Eskin said he was aware of the no-advertising law, Section 475 of Chapter 18 of the U.S. code. He just didn’t expect the Secret Service to pick up on WheresGeorge, or pull him in, so quickly. He ceded to their “request” to stop selling the rubber stamps, particularly since it came with a promise to refer the case to the U.S. attorney general if he persisted.

WheresGeorge.com still operates and has expanded to a mobile app for Apple and Android devices. Other companies in the rubber stamp business still sell all kinds of WheresGeorge stamps.

Internet deep dive

Once Ben Cohen got into the money-stamping game, he knew where to go for advice. He had his people contact Eskin.

They met in the ice cream man’s condo, had lunches and dinners together. Cohen said they talked stamping, politics and other subjects and became friends.

In time, the student became the teacher.

“He’s done more research on this that I have,” Eskin said of Cohen.

Cohen, for example, has learned to focus stamping on small-denomination bills for more than the obvious reasons. Sure, they’re cheaper to give away. And they circulate more, which means more people see them than would see big bills. A buck will change hands 875 times in two and a half years, he said.

But relatively few small bills make it back inside the banking system once they start to circulate. It means they avoid the machines that scan money and kick bills out of circulation if they are too heavily marked.

Scanners also turned up on a “deep dive” Cohen said he took on the Internet.

He found documents — from the Federal Reserve or the U.S. Treasury, he can’t remember which — that requested proposals from bidders to make fast bill-scanning equipment. These are more sophisticated than vending machine scanners and are designed to pull marked money out of circulation.

The key for Cohen was learning where the scanners look so he could stamp his money where they don’t.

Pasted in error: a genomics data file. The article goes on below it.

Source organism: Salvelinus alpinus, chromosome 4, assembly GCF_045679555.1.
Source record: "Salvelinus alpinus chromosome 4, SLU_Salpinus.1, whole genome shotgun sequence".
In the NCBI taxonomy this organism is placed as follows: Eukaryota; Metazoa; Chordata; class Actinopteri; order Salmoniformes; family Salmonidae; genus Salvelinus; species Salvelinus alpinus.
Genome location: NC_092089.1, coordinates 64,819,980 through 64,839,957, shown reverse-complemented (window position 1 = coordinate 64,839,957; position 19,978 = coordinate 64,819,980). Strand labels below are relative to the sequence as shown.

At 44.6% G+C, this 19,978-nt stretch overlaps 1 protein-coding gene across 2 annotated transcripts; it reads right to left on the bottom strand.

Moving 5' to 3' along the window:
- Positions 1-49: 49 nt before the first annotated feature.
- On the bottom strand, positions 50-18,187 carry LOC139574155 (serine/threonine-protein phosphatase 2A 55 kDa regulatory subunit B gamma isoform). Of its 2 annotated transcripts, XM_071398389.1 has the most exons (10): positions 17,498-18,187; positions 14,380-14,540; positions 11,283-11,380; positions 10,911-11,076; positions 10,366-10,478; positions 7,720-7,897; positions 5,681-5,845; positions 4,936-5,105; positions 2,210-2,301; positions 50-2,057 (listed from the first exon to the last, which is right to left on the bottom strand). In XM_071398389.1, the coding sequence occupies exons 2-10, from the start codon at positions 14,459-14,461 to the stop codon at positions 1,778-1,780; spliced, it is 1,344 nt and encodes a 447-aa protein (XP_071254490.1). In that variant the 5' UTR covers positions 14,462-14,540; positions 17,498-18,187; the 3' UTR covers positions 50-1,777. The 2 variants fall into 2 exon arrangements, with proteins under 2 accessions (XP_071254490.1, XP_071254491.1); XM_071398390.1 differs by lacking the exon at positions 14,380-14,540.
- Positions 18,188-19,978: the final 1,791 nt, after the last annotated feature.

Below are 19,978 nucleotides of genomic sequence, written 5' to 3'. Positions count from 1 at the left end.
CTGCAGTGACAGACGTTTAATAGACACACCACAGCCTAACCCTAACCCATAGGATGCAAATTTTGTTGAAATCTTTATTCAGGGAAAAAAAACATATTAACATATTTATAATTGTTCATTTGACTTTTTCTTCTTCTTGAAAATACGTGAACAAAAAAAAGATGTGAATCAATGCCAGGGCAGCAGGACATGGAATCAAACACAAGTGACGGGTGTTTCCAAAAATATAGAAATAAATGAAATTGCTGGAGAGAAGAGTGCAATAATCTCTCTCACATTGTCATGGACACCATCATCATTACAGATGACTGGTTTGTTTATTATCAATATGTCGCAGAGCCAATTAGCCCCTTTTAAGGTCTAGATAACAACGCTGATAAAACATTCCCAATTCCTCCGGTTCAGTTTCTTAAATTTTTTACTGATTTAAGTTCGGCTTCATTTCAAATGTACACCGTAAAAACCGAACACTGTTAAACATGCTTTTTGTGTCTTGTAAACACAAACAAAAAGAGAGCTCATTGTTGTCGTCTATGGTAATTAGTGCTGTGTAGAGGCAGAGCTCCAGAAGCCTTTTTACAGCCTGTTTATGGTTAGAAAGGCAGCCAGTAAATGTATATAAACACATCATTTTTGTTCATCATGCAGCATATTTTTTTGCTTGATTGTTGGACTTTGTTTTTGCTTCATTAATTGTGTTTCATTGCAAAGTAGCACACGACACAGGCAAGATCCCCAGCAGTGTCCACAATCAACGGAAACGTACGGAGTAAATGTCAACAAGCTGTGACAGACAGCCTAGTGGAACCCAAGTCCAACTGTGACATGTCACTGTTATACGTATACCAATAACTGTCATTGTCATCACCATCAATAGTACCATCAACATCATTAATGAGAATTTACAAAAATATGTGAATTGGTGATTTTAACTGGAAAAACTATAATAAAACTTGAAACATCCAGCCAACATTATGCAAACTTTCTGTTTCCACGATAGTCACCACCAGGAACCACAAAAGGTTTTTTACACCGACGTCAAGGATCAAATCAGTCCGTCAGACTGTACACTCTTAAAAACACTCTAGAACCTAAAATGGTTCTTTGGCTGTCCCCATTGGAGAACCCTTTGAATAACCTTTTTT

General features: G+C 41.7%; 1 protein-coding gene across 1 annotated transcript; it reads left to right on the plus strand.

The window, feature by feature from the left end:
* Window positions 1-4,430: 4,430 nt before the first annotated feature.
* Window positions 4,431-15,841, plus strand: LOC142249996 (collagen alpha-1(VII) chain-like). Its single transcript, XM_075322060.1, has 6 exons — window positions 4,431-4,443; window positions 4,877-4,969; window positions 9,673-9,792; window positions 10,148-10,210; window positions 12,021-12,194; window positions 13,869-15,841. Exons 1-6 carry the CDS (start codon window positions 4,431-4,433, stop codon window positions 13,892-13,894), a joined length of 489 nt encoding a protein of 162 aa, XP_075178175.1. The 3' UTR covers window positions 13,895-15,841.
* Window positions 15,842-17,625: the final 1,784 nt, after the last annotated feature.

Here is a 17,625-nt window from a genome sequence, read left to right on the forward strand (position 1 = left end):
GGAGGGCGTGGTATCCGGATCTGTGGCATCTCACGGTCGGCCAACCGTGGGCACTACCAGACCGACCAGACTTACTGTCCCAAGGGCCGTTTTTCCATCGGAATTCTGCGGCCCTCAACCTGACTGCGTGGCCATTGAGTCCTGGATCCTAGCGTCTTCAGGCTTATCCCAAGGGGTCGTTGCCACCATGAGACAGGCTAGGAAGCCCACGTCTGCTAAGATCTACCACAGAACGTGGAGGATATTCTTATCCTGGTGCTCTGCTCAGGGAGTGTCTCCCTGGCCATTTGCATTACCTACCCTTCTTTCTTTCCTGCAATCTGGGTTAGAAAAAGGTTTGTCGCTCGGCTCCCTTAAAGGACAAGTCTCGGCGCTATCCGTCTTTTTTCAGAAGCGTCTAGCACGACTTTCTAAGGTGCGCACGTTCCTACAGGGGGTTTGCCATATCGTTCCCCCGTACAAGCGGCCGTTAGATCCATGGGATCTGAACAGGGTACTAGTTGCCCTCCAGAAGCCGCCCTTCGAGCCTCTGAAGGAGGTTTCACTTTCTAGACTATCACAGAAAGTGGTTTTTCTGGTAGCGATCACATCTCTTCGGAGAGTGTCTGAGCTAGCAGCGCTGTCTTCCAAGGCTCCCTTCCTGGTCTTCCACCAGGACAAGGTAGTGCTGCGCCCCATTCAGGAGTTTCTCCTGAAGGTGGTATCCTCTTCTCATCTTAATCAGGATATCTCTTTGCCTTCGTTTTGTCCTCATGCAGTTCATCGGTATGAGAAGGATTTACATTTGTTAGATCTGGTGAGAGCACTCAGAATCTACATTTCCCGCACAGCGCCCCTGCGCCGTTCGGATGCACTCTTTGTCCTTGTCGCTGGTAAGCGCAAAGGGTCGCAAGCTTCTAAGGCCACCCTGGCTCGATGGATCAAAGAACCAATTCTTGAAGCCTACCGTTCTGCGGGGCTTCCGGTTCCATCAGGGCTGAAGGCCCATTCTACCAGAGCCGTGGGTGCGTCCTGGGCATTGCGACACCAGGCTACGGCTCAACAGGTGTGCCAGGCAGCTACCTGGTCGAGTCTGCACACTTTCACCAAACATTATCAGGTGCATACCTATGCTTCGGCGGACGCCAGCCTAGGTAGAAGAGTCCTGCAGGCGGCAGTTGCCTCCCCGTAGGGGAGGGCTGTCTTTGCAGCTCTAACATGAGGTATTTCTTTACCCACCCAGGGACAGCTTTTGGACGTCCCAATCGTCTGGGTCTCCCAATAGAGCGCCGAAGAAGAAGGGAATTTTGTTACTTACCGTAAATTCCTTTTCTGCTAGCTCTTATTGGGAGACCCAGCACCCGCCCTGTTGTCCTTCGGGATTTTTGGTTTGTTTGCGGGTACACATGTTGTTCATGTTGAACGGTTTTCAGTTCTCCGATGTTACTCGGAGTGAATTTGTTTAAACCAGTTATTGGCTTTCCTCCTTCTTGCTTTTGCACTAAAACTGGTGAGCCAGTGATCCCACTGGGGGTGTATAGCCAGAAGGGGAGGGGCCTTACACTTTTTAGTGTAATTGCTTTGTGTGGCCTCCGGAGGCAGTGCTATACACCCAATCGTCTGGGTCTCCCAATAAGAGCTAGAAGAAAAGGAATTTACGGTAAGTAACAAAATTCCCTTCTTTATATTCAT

Legal case

Early on, Cohen also got legal help on stamping money.

He turned to Denver lawyer Stephen Justino, who was on the executive committee of MoveToAmend.org, another politically motivated stamping campaign that worked with StampStampede.org at the time.

Justino wrote the three-page letter on StampStampede.org backing up the assurances to money stampers that it’s all legal, under both the defacing and the advertising bans. By trade, Justino is a personal-injury accident lawyer, though Cohen said he also has legal support from a First Amendment lawyer.

Besides, Cohen has stamped money on television broadcasts, and he’s handed his marked money to the president.

“I’ve been stamping money very publicly for three or four years now. I’ve never had any contact at all from the FBI, or the Secret Service, anybody,” Cohen said.

The legal case goes something like this. Cohen’s group doesn’t deface money; they want it to keep circulating. It also operates as a nonprofit, officially through a 501(c)3 organization. It is not a business, and its stamps are not advertising.

“We don’t run afoul of the laws. H&R Block most certainly would,” Justino said in an interview. “They’re clearly using U.S. currency, Federal Reserve bills, as an advertising vehicle, and we’re not. We’re using it to express political opinion.”

And Cohen makes one other point. He stamps money because money is the issue, not merely his messenger.

Green, the Secret Service agent in Kansas City, is having none of it. Nonprofit? Doesn’t matter. Political speech? Doesn’t matter.

“If this were going on in Kansas City, and they were stamping the bills here and making a big deal out of it, Secret Service would be going to them and saying, ‘Hey, this is illegal and you need to knock it off.’ 

At the same time, Green confirmed that the Secret Service did not contact H&R Block about its stickers. There was no need to once the company stopped using them following a news report about the complaint.

Besides, the Secret Service has bigger fish to fry, protecting the president and countering counterfeiters. Stamped money doesn’t carry a priority. It would warrant a visit, but not handcuffs.

“Quite frankly, taking this to the U.S. attorney and asking them to prosecute it, we might get the high brow,” Green said.

On the other hand, stamping money hasn’t been tested in court. Cohen said he’s game should the Secret Service come knocking.

“If the government were to attempt to shut us down, sure, we would fight it,” he said.